Female Spectacle as Liberation in Margaret Cavendish’s Plays
Devlin Mosher, Joyce
Early Modern Literary Studies 11.1 (May, 2005)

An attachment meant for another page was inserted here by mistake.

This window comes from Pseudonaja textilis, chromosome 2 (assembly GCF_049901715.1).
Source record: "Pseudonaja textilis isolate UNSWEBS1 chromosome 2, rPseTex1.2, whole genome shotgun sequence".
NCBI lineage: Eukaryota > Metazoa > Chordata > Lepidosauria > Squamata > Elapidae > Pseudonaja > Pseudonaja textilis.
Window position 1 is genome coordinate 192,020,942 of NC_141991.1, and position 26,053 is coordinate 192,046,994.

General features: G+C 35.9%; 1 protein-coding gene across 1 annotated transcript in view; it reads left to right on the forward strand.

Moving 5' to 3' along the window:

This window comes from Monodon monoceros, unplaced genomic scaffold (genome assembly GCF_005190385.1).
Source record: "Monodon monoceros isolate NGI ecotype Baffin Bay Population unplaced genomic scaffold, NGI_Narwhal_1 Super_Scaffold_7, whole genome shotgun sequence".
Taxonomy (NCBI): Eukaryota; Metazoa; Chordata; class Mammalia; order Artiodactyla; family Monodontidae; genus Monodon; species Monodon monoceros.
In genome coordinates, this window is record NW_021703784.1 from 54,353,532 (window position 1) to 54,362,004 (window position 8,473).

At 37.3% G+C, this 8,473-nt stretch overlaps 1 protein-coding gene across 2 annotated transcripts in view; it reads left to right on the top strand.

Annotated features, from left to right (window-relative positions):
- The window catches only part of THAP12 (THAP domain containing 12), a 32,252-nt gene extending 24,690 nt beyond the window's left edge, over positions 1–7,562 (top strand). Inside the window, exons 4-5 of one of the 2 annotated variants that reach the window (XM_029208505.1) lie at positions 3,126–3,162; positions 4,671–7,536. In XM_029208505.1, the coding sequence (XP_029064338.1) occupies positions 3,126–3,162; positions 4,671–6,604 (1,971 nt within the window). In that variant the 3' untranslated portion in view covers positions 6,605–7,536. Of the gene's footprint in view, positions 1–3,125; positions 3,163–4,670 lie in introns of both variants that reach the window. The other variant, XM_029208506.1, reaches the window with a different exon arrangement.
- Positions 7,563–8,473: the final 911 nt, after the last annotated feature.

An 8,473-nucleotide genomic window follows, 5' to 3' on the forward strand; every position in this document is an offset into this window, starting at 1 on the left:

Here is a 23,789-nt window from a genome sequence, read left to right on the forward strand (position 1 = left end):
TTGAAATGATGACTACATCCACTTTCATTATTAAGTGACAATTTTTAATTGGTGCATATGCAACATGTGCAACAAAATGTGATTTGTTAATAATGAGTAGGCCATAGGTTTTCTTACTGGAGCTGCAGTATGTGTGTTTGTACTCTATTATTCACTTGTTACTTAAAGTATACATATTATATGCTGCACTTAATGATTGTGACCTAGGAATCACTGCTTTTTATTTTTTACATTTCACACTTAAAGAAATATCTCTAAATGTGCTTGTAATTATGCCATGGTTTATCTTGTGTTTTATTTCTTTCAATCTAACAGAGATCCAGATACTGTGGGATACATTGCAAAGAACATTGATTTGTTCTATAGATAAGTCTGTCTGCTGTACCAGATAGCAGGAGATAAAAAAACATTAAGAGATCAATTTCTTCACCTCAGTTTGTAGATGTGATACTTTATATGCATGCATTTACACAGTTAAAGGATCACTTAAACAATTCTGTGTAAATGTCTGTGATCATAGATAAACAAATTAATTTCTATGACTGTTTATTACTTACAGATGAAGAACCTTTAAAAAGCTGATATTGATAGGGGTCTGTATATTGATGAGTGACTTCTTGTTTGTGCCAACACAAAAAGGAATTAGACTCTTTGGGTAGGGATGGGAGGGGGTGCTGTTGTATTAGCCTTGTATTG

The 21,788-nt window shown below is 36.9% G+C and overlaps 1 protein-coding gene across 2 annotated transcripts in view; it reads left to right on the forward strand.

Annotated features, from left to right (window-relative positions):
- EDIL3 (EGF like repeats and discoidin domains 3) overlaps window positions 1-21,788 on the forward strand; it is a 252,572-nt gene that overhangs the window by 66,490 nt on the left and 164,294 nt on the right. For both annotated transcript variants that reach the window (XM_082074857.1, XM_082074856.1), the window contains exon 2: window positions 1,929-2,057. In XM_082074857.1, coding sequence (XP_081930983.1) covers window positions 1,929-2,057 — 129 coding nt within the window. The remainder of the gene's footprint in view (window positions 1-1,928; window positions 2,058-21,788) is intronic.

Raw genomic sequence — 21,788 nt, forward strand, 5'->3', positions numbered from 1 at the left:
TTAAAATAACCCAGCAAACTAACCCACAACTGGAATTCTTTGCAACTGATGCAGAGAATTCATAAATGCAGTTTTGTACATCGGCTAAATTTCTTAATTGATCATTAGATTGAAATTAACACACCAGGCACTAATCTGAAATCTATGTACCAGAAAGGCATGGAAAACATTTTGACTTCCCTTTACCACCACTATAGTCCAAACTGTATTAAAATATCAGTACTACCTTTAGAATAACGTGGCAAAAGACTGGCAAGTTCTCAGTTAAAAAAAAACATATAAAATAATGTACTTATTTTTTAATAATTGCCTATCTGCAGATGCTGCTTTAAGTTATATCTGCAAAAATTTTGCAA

In Cavendish’s life and in her plays, lavish confections and transsexual costumes turn woman’s status as fetish to fresh advantage. In The Convent of Pleasure, The Bridals, Bell in Campo, and Loves Adventures, the power of dress symbolizes the moment of transformation in the lives of female characters. Transgendered dressing and the gaze of the crowd accompany the female spectacle, spotlighting the central moment of the female self in process of change. The plays identify the borders of female identity and postulate ways to transcend them. Cavendish demonstrates the potential of feminine writing to circumvent and reformulate existing structures through the inclusion of other experience. Her use of cross-dressing indicates transgendered behavior that, like the female masquerade, serves the causes of freedom and self fulfillment. Her sexually hybrid characters call into question traditional gender categorizations as the first step in redressing power imbalances between the sexes. In the four plays under discussion, Cavendish seeks to masculinize the female and feminize the male in order to overcome the chasm between the sexes created by the distorting gaze of social ideologies Overdressing, cross-dressing, and assuming military garb, then, are ways that variously attract and repulse the male gaze, which allows Cavendish’s characters moments outside of time. Cavendish manipulates gender signifiers – attire, discourse, and body expressions – to replace the notion of woman as object with woman as spectacle. The force of the plays resides in their repetition of brief but insistent visions of female authority and accomplishment.